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Do You Qualify for the New Federal Marijuana Pardon Initiative?

 Posted on January 18, 2023 in Criminal Defense

San Jose drug crimes defense lawyerBeing convicted of any crime can have serious ramifications, but being convicted of a federal crime carries a heavy burden. One of the most inequitable areas of federal convictions revolves around federal marijuana-related offenses, especially given the changes the state of California has made regarding marijuana.

There is good news, however, for those with federal convictions in the form of a new initiative signed by President Biden in October 2022. This initiative will provide clemency for certain offenders to have their records expunged of their crimes and receive a presidential pardon.

The Federal Marijuana Pardon

As part of the Biden administration’s commitment to addressing the disproportionate impact that enforcement of cannabis laws has had on communities of color, the president introduced a three-step plan for pardoning federal convictions:

  1. Federal simple marijuana possession convictions will receive presidential pardons.
  2. The Attorney General and the Secretary of Health and Human Services have been directed by the president to review the federal government’s classification of marijuana as a dangerous controlled substance.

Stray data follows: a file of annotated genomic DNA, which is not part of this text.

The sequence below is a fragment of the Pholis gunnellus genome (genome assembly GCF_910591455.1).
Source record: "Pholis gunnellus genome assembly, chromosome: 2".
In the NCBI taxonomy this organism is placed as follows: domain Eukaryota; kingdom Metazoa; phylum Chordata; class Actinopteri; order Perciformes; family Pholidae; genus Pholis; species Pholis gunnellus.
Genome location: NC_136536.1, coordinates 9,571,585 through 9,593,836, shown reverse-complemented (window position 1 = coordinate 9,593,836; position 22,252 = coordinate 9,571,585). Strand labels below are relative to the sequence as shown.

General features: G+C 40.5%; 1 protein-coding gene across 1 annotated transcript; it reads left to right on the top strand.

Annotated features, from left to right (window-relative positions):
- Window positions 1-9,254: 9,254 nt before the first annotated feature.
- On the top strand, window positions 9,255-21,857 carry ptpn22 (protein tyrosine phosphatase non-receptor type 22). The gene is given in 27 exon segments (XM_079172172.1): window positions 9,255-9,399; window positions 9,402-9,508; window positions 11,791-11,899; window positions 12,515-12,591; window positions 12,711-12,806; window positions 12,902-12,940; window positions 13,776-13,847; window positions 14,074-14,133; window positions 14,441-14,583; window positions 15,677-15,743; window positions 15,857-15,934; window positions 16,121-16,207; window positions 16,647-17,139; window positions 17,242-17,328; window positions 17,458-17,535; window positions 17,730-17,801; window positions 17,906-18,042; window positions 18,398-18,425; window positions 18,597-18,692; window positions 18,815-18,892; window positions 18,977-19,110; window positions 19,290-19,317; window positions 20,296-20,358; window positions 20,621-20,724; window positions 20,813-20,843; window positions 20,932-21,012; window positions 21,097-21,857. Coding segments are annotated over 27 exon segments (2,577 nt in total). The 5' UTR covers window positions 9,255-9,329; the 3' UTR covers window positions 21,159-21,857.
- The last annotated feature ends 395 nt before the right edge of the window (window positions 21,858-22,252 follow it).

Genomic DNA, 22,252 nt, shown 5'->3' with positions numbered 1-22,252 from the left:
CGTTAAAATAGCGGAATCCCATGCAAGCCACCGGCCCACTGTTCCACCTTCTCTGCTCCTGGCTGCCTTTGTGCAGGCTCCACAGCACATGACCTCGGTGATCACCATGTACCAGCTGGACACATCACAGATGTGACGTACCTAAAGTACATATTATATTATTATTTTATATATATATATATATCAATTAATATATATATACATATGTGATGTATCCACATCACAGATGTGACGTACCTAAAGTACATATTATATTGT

3. The president is urging governors to enact state marijuana pardon programs.

It is estimated that more than 6,500 people are currently eligible for a federal pardon under this program. To be eligible, an individual must:

  • Be a United States citizen
  • Not have any pending criminal charges
  • Must have been convicted of a federal offense related to the simple possession of marijuana

What Is the Difference Between a Pardon and an Expungement

There are differences between a pardon and an expungement. When a person is granted an expungement, all records of the arrest and conviction are permanently destroyed.

When a person is pardoned, the conviction is not erased, however, some of the rights and privileges that they lost due to that conviction are restored. These might include:

  • Eligible for federal benefits previously barred from receiving
  • No longer required to disclose the conviction on employment applications
  • Eligible for applying for a gun permit
  • Eligible to serve on a jury
  • Eligible to apply for professional licenses

One critical issue that could prevent a person’s eligibility for a presidential pardon for a past federal marijuana conviction is if they have violent or multiple offenses on their record. Only those with minor and non-violent offenses are eligible.

Contact a San Jose Criminal Attorney

If you have been charged with any type of drug crime, contact a Palo Alto, CA drug crimes lawyer right away. Call Fuller Law Firm at 408-234-7563 to schedule a free and confidential consultation. The sooner we can begin building your defense, the better your chances are for a positive outcome.





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